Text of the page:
FORT RILEY, Kan. — With the Afghanistan war's endgame approaching, the Army's storied 1st Infantry Division is preparing to take command in the eastern provinces, where the strategy calls for a renewed push this year even as U.S. and allied forces draw down in less violent parts of the country.
After months of carefully sequenced training at Fort Riley for what will be its first Afghanistan command tour, the 1st Infantry will take over in April for the 1st Cavalry Division in a mostly mountainous sector that spans 14 provinces and includes 450 miles of the Afghanistan-Pakistan border. Insurgent attacks in that region increased last year even as they declined substantially in the south.
The U.S. and its NATO allies expect to put more emphasis this year on shifting to a support role after a decade of combat, with Afghan forces taking a more prominent role, especially in the south. In the eastern provinces, a lot of tough fighting is still in the offing.
"We can't take our foot off the throat of the insurgency," the 1st Infantry's commanding general, Maj. Gen. William Mayville, said in an Associated Press interview Monday at his headquarters on Custer Hill, overlooking this sprawling post on the banks of the Kansas River.
Mayville and his team will be arriving in Afghanistan at an especially tense time, following Afghan outrage over what American officials call the accidental burning of Muslim holy books last month and the massacre of 16 Afghan civilians March 11, allegedly by a U.S. soldier, Staff Sgt. Robert Bales.
Mayville, an Iraq war veteran who is one of the Army's most experienced Afghanistan hands, said the key to success is ensuring that sufficiently trained Afghan security forces — both army and police — are connected to an adequately capable Afghan government. He said he is encouraged by what he believes is a growing pool of capable and committed Afghan military leaders.
"None of this works if you then can't connect all of this progress to the efforts to build a viable Afghan government at the local, provincial and national level," he said.
Without commenting on the shootings or the Quran burnings, Mayville said he believes the U.S. and its allies will stick to their current strategy even as President Hamid Karzai pushes for an early end to the presence of foreign forces in Afghan villages. Mayville's view has been echoed by numerous military and administration officials, including President Barack Obama, even though a majority of Americans say it's time to leave Afghanistan after 10 years.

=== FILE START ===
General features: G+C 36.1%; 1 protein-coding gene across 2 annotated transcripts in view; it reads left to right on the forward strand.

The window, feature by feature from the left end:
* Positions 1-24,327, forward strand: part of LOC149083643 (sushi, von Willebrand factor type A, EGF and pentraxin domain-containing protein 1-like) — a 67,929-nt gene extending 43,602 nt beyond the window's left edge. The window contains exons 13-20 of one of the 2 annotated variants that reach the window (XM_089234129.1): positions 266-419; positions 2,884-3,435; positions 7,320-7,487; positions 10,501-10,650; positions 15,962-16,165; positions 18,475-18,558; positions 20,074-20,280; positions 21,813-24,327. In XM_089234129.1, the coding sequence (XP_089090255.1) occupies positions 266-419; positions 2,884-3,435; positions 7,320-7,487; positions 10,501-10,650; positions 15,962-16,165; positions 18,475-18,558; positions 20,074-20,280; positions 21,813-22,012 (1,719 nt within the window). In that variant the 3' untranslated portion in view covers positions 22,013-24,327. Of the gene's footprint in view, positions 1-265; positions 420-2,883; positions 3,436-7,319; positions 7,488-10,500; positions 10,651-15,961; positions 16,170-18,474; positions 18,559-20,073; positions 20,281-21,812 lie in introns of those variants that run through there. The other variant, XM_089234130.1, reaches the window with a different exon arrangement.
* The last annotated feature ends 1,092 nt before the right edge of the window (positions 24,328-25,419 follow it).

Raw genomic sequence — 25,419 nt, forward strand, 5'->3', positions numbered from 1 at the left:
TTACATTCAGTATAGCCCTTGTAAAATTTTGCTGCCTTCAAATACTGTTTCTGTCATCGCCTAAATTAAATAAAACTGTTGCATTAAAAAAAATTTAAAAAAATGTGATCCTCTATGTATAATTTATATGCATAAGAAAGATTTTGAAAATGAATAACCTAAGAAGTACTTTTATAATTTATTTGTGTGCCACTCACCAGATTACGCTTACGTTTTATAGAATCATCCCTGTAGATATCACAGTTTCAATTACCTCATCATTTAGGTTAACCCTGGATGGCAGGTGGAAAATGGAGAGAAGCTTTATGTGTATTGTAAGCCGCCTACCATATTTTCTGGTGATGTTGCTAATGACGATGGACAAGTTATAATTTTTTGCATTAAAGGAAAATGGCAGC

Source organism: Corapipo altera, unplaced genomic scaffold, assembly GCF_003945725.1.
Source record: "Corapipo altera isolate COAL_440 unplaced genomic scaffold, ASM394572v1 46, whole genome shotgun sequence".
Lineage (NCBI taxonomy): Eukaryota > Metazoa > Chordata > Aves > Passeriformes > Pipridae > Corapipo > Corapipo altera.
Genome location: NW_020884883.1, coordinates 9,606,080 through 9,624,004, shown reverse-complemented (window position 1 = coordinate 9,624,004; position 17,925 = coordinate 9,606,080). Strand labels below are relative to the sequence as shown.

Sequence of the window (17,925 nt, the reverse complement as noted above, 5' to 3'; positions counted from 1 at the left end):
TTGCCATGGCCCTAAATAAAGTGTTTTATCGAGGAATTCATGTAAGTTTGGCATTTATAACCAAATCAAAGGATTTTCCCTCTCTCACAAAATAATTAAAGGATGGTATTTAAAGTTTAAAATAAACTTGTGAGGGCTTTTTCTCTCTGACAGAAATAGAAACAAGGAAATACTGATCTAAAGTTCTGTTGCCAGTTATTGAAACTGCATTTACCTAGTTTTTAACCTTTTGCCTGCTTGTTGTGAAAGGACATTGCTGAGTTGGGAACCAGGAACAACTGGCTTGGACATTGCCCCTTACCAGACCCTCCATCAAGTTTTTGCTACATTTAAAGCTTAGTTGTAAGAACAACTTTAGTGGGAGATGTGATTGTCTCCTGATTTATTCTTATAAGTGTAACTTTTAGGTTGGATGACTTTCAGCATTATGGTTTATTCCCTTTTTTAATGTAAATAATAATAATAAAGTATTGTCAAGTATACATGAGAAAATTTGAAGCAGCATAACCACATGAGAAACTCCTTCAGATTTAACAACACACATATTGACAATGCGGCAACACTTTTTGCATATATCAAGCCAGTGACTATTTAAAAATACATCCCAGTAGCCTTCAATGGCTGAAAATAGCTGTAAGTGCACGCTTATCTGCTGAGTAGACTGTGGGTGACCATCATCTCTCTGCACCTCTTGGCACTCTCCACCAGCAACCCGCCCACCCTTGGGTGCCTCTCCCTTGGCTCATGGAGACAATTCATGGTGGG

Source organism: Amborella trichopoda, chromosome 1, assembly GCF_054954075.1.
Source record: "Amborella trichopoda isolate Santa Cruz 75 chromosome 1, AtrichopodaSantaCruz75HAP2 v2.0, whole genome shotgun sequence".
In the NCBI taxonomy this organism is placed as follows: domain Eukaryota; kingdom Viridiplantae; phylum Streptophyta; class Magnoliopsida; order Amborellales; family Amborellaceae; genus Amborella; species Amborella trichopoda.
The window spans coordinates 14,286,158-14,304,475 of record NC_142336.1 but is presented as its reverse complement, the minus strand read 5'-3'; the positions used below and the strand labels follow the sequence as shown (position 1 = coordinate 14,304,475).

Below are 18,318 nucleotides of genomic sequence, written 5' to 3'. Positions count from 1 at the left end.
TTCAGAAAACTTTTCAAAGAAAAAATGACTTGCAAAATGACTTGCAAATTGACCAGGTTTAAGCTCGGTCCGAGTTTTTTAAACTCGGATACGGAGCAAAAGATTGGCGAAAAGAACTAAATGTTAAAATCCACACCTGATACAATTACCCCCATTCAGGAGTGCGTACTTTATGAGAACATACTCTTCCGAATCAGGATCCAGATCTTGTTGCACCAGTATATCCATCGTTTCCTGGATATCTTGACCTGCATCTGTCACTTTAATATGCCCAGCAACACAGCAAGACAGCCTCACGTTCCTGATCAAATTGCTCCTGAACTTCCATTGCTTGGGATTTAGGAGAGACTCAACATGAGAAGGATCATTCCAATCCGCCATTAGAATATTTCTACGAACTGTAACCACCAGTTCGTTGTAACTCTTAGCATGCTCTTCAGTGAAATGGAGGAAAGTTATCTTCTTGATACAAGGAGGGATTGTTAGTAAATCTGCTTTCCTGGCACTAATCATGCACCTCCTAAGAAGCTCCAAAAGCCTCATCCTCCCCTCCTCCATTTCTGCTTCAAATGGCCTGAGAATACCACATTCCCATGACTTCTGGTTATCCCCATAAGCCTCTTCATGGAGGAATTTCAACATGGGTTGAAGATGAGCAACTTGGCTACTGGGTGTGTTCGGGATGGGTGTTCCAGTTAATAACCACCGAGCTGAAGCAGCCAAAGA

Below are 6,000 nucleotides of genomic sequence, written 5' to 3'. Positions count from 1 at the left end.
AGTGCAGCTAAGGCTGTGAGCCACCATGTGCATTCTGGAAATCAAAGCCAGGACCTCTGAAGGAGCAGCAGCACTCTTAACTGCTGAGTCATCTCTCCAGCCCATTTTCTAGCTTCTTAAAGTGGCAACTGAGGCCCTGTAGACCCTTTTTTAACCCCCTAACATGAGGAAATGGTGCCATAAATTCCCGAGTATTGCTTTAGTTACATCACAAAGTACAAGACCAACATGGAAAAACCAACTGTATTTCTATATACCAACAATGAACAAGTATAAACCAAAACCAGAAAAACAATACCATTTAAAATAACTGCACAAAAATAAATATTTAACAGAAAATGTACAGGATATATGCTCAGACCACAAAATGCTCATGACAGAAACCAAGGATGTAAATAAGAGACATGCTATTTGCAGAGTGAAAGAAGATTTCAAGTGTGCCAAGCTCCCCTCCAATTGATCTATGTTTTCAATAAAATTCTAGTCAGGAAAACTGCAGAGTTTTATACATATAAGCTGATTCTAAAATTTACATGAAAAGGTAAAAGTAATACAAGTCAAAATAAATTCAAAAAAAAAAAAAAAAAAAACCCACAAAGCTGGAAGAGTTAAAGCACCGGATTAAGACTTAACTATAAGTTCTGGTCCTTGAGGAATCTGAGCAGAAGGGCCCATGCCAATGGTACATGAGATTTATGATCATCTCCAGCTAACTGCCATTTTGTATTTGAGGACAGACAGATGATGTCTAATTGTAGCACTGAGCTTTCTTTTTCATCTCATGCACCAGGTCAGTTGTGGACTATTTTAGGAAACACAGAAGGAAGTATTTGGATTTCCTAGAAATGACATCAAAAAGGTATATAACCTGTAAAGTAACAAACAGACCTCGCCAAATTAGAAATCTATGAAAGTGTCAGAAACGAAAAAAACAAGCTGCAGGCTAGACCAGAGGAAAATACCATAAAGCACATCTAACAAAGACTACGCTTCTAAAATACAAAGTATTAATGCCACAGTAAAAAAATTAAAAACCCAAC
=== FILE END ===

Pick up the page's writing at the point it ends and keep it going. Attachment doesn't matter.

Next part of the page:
"I don't see us coming off of this campaign plan," he said. "And I don't see anything where the trajectory of our campaign necessarily has been altered or changed."
The top American commander in Afghanistan, Marine Gen. John Allen, is due to open three days of congressional testimony Tuesday. He is expected to face tough questions from lawmakers on the implications of recent U.S. setbacks and on Karzai's demand for a pullout from rural areas. Since Feb. 1, seven U.S. servicemen have been killed by their Afghan allies.
Mayville's task in the eastern sector is complicated by the makeup of an insurgency that is more diverse than in the Pashtun-dominated south.
"The east is the most complex area of all the battle spaces" in Afghanistan, Mayville said.
To prepare for that, the 1st Infantry's headquarters staff, numbering about 700 people, has undergone a grueling series of exercises meant to familiarize them with not only the forces they will be commanding but also the political, cultural and social factors they will face. The headquarters spent a year in southern Iraq, returning to Fort Riley in January 2011, but has never deployed to Afghanistan.
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